On April 24, 1753, Thomas Melvil, the governor of the British settlements on the Gold Coast (modern-day Ghana) sat in his third-story quarters atop Cape Coast Castle and composed a letter to the Committee of the Company of Merchants Trading to Africa, a London-based company and Melvil’s employer. From the windows of his offi ce, Melvil could gaze on the crashing Atlantic waters that sprayed against the cannons lining the castle walls, and on the tall ships that lay anchored a safe distance beyond the rocky shores. He could also peer down on the town of Cape Coast and adjacent African villages nestled among palm and coconut trees blowing in the sea breeze. To the west he could easily spot the whitewashed walls of Elmina Castle, African headquarters of the Dutch West Indies Company—Melvil’s main competitor in the slave trade here. On this day, Melvil’s thoughts were on a town called Anomabo, just eight miles eastward along the shore, where the Company of Merchants was constructing what was to be the strongest and most heavily fortifi ed slave-trading fort on the African coast. Due to numerous recent deaths among the European men working on the fort, the project was falling behind schedule, and Melvil struggled to explain to his peers in London how badly he needed additional men to oversee construction. The head engineer, a man named Apperley, was near death and, Melvil explained, the only replacement available was a man named Slater, who was totally useless for the job. “If [Apperley] dies,” Melvil wrote,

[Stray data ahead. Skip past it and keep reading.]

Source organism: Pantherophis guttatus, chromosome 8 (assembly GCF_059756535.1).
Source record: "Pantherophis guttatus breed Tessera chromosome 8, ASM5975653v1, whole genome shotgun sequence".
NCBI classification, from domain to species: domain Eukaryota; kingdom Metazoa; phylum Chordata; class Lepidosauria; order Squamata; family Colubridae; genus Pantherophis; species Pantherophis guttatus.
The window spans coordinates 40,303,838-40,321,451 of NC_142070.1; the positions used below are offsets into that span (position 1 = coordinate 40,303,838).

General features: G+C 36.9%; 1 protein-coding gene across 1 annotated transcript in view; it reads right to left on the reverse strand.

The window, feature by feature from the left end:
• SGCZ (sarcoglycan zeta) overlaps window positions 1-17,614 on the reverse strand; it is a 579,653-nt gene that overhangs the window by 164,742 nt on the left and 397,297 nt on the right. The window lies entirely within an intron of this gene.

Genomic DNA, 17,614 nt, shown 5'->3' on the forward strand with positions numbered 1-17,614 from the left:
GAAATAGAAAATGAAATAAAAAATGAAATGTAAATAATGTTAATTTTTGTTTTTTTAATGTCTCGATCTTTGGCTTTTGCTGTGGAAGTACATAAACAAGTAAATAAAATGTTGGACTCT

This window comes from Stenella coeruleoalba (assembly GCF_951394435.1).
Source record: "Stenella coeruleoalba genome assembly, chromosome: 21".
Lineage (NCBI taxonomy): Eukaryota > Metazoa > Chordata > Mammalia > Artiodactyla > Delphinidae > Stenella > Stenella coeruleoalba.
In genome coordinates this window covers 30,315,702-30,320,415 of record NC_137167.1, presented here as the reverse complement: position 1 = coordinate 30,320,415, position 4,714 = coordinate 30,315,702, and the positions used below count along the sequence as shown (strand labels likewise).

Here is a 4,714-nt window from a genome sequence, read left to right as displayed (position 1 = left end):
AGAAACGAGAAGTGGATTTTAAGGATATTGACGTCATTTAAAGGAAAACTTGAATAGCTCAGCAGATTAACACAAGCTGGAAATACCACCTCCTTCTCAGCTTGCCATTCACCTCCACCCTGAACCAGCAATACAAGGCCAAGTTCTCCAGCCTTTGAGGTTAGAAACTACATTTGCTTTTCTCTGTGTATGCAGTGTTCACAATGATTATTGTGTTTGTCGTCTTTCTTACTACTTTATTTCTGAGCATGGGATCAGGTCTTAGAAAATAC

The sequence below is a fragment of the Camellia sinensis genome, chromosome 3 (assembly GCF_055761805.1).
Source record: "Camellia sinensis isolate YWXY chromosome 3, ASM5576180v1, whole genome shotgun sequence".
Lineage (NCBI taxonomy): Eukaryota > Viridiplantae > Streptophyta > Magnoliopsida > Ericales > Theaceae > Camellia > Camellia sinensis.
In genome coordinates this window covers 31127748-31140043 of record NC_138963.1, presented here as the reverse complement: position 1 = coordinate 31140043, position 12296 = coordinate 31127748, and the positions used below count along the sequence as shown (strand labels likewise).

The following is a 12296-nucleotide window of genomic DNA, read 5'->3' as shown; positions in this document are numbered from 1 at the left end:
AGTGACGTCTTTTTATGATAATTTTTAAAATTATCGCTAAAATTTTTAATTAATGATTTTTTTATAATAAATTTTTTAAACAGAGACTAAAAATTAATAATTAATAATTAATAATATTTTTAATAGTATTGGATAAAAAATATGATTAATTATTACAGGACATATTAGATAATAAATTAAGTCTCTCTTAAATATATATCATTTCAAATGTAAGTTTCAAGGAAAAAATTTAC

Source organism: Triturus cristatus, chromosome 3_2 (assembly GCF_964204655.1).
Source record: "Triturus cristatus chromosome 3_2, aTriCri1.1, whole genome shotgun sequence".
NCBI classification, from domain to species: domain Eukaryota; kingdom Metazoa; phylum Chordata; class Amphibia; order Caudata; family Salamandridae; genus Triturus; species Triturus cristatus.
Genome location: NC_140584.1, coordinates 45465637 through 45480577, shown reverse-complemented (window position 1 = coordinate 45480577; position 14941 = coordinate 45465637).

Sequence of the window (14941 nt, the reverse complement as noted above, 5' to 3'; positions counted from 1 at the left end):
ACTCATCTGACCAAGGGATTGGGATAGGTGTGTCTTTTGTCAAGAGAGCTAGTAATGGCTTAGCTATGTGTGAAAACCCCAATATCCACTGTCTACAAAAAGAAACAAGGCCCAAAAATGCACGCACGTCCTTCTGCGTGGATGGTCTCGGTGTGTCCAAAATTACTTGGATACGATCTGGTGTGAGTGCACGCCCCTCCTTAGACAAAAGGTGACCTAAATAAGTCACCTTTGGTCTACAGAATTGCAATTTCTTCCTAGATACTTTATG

No reviews found!